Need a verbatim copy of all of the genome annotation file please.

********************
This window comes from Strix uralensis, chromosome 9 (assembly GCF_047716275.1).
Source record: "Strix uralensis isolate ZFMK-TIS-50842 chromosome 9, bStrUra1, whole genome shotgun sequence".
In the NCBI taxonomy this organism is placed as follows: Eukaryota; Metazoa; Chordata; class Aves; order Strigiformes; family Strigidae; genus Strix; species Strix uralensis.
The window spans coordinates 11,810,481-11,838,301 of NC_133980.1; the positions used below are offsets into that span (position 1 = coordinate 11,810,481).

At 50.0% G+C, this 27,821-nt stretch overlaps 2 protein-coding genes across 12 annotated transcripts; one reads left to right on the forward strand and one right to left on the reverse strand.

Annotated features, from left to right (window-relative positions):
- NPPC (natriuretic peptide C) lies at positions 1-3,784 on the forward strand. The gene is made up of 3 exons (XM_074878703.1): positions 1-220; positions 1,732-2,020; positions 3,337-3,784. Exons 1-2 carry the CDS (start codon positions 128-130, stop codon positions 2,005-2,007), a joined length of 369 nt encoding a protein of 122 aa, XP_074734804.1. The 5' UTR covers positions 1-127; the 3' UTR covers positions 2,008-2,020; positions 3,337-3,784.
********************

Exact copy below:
This window comes from Strix uralensis, chromosome 9 (assembly GCF_047716275.1).
Source record: "Strix uralensis isolate ZFMK-TIS-50842 chromosome 9, bStrUra1, whole genome shotgun sequence".
In the NCBI taxonomy this organism is placed as follows: Eukaryota; Metazoa; Chordata; class Aves; order Strigiformes; family Strigidae; genus Strix; species Strix uralensis.
The window spans coordinates 11,810,481-11,838,301 of NC_133980.1; the positions used below are offsets into that span (position 1 = coordinate 11,810,481).

At 50.0% G+C, this 27,821-nt stretch overlaps 2 protein-coding genes across 12 annotated transcripts; one reads left to right on the forward strand and one right to left on the reverse strand.

Annotated features, from left to right (window-relative positions):
- NPPC (natriuretic peptide C) lies at positions 1-3,784 on the forward strand. The gene is made up of 3 exons (XM_074878703.1): positions 1-220; positions 1,732-2,020; positions 3,337-3,784. Exons 1-2 carry the CDS (start codon positions 128-130, stop codon positions 2,005-2,007), a joined length of 369 nt encoding a protein of 122 aa, XP_074734804.1. The 5' UTR covers positions 1-127; the 3' UTR covers positions 2,008-2,020; positions 3,337-3,784.